Recent Status: This species is becoming more regularly recorded in Suffolk as part of the species spread in Britain since the first record in 1974.
Life Style: The species is double or treble brooded with the adult moth hibernating. The larvae mine leaves of Populus x-canescens and P. alba, preferring sucker or sapling growth. They pupate in a cocoon under a protective membrane at the edge of a mined leaf.
Identification:Phyllocnistis species are small white winged species with a smooth scaled head. They have a sharp small terminal black dot with two dark striae emanating from it through the apical cilia. They all have four or five costal and three dorsal dark striae. The second costal and first dorsal striae usually form a complete fascia. The area between the first and second dorsal striae is shaded. In P. xenia this is yellow, orange or ochre with the colour often extending further towards the costa and basally of the first dorsal stria. In P. unipunctella this area has limited yellow but has an oval dark patch. It also has dark shading centrally in the wing and may have it at the base of the dorsum, before the first dorsal stria and a single central longitudinal line. P. saligna has a uniform yellow and dark mixed patch and a double dark central longitudinal line. In all species these markings may be reduced. The larvae of P. xenia mine a highly sinuous gallery with a dark central line of frass. This is particularly narrow when the underside is mined. More Info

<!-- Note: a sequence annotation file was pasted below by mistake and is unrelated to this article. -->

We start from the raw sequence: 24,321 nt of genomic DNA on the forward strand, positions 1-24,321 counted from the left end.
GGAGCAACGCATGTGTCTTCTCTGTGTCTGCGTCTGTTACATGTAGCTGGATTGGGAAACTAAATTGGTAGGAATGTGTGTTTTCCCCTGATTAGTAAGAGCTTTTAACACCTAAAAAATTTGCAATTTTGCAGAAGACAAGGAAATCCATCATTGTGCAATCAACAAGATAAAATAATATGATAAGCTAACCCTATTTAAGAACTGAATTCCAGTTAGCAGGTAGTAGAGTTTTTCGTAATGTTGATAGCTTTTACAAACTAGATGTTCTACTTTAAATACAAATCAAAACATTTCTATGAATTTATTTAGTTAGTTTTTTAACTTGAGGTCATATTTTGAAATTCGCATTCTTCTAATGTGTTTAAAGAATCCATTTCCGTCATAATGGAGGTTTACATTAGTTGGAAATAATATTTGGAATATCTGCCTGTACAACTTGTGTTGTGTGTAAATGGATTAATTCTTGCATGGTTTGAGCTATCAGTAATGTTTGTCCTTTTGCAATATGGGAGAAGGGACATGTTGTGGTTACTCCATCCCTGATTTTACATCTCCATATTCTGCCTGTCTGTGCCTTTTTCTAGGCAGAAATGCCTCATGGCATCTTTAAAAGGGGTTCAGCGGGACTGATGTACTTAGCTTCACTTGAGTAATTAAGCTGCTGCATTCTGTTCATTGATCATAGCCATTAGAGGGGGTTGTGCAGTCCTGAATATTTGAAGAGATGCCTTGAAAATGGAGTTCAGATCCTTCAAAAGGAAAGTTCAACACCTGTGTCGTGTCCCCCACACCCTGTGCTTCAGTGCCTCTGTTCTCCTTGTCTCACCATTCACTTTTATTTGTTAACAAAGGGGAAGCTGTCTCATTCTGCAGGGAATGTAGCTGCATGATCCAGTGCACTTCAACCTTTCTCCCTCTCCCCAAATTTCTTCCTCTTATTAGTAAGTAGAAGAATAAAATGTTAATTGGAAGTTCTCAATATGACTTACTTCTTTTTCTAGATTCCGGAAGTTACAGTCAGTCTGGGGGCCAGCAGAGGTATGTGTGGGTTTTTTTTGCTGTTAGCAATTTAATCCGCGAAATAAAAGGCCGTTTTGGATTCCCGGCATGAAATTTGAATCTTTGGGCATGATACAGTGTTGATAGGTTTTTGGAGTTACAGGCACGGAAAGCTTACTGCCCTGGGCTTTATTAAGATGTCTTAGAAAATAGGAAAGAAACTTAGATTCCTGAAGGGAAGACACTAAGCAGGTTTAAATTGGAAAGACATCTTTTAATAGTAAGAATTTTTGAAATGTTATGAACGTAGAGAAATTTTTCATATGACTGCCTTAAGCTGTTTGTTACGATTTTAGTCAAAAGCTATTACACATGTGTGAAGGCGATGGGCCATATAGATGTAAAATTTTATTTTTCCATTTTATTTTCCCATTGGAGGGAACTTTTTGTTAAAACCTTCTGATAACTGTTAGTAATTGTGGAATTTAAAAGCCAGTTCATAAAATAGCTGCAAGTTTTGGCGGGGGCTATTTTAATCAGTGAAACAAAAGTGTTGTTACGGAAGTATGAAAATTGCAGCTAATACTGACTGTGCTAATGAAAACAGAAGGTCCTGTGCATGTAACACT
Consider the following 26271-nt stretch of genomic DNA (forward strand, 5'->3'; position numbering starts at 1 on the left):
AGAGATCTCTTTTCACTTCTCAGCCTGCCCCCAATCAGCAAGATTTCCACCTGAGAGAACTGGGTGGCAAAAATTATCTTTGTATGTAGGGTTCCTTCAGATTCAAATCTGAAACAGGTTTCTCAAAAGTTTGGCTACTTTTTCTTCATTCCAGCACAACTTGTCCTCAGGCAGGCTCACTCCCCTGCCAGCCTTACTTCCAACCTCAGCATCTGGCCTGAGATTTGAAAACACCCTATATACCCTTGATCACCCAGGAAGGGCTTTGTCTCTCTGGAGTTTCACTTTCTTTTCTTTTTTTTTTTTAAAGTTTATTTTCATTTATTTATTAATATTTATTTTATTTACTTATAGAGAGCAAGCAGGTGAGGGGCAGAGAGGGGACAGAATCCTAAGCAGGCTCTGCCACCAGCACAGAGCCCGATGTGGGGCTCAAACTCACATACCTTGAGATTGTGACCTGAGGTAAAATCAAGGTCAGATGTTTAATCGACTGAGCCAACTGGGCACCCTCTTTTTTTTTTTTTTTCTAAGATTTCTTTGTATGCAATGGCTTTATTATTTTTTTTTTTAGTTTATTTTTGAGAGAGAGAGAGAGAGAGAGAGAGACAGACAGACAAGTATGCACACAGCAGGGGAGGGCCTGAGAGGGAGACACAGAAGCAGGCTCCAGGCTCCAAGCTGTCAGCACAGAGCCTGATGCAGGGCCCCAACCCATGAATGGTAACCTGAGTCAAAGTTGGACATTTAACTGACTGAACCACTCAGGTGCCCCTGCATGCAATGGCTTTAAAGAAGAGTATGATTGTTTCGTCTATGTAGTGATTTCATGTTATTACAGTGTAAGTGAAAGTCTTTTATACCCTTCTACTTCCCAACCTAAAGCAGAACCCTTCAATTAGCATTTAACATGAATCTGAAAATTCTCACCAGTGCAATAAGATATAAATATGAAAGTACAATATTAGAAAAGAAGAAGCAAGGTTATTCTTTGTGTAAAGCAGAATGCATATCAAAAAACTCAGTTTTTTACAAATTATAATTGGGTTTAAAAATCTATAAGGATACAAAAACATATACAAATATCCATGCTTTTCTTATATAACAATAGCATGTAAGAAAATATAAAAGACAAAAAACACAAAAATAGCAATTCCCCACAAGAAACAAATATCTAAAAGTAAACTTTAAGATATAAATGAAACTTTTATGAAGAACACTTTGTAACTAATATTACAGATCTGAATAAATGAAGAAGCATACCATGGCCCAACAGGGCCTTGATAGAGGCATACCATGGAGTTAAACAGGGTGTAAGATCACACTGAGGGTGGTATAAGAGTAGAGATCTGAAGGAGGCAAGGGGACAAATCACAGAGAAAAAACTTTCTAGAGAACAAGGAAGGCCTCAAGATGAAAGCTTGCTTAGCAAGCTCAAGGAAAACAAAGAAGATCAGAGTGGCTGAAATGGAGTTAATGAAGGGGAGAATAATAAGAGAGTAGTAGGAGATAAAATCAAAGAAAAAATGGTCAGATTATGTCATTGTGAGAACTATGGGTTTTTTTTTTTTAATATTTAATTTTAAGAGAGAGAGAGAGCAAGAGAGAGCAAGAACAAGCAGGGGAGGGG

Retained Specimen / Photograph will be Required.
Recorded in 17 (29%) of 58 10k Squares. First Recorded in 2001. Last Recorded in 2020. Additional Stats